US Announces Plans To Withdraw From 144-Year-Old Postal Treaty

JoeyRox writes: The Trump Administration announced today that it’s intending to withdraw from the Universal Postal Union, an international postage rate system overseen by the United Nations. “The decision was borne out of frustration with discounts imposed by the Universal Postal Union (UPU) that allow China and some other nations to ship products into the U.S. at cheaper rates than American companies receive to ship domestically,” reports The Hill. “The administration argues the system undercuts U.S. manufacturers and allows China to flood the market with cheap goods.” The U.S. is hoping to renegotiate the rates, known as terminal dues, but was frustrated with opposition from other nations in the UPU. According to the report, “The withdrawal would not take effect for one year, allowing the U.S. some time to broker a new deal.” “The 144-year-old UPU sets fees that postal services charge to deliver mail and packages from foreign carriers,” reports The Hill. “For decades, developing nations have been allowed to pay lower rates than wealthier nations. China has fallen under the developing nation category, a designation the U.S. says it no longer deserves because of its booming economy.” The Trump administration wants to move to a system of “self-declared rates” that would allow the U.S. Postal Service to set its own prices for shipping international packages of all sizes. As it stands, the P.O. is only allowed to use self-declared rates on packages exceeding 4.4 pounds.

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Source: Slashdot – US Announces Plans To Withdraw From 144-Year-Old Postal Treaty

Scientists Discover Weird Sounds In Antarctic Ice Shelf

pgmrdlm shares a report from USA Today: Using special instruments, scientists have discovered weird sounds at the bottom of the world. The noise is actually vibrating ice, caused by the wind blowing across snow dunes, according to a new study. It’s kind of like you’re blowing a flute, constantly, on the ice shelf,” study lead author Julien Chaput, a geophysicist and mathematician at Colorado State University, said in a statement. Another scientist, glaciologist Douglas MacAyeal of the University of Chicago, likened the sounds to the buzz of thousands of cicadas. The sounds are too low in frequency to be heard by human ears unless sped up by the monitoring equipment. The scientists originally buried 34 seismic sensors under the snow on Antarctica’s Ross Ice Shelf to study the continent’s ice shelves — not to record the sounds they heard. “Studying the vibrations of an ice shelf’s insulating snow jacket could give scientists a sense of how it is responding to changing climate conditions,” reports USA Today. “Changes to the ice shelf’s ‘seismic hum’ could also indicate whether cracks in the ice are forming that might indicate whether the ice shelf is susceptible to breaking up.”

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Source: Slashdot – Scientists Discover Weird Sounds In Antarctic Ice Shelf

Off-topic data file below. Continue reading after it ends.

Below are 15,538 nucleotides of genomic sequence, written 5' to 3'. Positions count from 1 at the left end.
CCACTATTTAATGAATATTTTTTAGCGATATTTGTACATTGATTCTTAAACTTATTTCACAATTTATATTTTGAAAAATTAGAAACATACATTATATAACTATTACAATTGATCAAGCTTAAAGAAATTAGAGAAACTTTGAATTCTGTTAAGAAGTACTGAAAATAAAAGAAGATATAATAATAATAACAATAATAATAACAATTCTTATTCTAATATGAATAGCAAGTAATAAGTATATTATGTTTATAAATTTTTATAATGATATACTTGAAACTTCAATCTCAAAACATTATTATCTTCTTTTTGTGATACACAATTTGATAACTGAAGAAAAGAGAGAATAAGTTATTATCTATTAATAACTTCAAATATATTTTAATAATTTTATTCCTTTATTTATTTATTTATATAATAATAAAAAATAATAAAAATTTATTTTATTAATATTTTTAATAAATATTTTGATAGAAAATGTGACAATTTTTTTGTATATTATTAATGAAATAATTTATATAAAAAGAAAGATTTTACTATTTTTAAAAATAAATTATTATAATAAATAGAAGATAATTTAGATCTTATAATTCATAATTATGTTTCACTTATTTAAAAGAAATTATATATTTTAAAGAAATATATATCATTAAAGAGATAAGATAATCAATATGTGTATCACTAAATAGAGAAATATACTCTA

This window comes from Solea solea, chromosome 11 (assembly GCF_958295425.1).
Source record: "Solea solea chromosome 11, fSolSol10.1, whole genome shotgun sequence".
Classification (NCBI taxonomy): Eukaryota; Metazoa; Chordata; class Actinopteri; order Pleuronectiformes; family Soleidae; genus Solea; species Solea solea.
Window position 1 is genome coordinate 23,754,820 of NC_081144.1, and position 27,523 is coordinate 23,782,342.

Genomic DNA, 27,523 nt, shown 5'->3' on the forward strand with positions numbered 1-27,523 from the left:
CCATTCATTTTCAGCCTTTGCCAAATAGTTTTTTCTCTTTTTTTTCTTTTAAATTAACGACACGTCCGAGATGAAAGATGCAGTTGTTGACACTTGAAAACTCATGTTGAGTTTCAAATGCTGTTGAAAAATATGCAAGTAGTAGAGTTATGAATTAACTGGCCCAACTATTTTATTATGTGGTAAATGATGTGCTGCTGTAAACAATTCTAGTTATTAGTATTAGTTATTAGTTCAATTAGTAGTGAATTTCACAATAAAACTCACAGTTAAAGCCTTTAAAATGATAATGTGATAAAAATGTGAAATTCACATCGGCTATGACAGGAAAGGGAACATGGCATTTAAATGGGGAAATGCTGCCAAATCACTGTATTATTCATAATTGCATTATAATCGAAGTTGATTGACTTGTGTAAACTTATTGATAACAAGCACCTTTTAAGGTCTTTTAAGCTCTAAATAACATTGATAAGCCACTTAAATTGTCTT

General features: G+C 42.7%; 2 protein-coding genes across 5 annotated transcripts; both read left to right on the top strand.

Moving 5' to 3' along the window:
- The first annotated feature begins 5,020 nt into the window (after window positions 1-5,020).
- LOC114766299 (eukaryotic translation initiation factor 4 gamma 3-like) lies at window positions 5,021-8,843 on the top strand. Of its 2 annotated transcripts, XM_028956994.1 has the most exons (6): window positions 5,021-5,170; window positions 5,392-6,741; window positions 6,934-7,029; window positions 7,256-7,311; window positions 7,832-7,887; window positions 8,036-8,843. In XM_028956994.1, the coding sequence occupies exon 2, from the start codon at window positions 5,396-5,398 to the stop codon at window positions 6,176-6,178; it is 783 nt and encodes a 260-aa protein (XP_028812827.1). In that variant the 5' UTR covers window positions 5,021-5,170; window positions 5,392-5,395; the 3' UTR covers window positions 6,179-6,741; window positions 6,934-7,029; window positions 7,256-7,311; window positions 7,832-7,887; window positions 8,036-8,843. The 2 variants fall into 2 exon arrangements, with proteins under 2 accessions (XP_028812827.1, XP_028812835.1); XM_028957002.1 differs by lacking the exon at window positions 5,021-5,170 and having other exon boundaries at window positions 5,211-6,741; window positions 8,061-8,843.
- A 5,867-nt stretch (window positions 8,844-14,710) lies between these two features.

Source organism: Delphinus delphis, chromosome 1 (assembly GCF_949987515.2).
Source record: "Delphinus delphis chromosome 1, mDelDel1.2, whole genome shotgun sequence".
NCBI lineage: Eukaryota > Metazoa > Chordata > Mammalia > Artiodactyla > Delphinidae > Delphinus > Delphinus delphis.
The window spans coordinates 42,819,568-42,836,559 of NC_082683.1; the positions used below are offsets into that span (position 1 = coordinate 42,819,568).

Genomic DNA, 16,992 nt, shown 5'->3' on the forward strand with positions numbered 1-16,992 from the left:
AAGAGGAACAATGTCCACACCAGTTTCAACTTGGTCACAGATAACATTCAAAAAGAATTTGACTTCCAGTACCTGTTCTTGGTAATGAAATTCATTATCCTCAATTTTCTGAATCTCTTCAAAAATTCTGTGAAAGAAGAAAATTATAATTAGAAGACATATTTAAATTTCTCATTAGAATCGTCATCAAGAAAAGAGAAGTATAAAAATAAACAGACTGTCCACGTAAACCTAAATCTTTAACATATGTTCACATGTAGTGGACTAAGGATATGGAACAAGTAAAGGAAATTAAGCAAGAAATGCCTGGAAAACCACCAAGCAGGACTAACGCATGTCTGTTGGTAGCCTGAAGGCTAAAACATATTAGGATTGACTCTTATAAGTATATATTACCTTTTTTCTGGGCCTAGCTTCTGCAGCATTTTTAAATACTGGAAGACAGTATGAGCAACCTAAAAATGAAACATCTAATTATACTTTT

NASA Astronaut Details Fall To Earth After Failed Soyuz Launch

After surviving an aborted launch to the ISS, NASA astronaut Nick Hague details his fall to Earth and shares what it was like inside the capsule. CNET reports: In his first interviews since surviving the largely uncontrolled “ballistic descent” back to Earth that followed, Hague told reporters on Tuesday that the launch felt normal for the first two minutes but that it became clear “something was wrong pretty quick.” “Your training really takes over,” Hague said, adding that he and [Russian Cosmonaut Aleksey Ovchinin] had practiced what to do in case of just such a launch-abort scenario. Hague also credited years of flight training, going back to his days as a U.S. Air Force pilot.

The escape procedure has been compared to being launched sideways out of a shotgun — but while the shotgun is rocketing upward. Hague described the side-to-side shaking inside the capsule as “fairly aggressive but fleeting.” “I expected my first trip to space to be memorable,” he said. “I didn’t expect it to be quite this memorable.” Because of the combination of rocket-fueled ascent and the sudden sideways escape maneuver, the crew experienced a higher level of g-forces than during a normal flight. Once the Soyuz reached the top of its arc and began to descend, Hague said, what followed was really the same as a normal Soyuz landing, but with one major difference: The pair couldn’t be certain where they were. “My eyes were looking out the window trying to gauge where we were going to land.” Luckily, the capsule deployed its parachutes and landed on smooth, flat terrain where Hague and Ovchinin were met by rescue helicopters and whisked off for medical evaluations.

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Source: Slashdot – NASA Astronaut Details Fall To Earth After Failed Soyuz Launch

The Future of the Cloud Depends On Magnetic Tape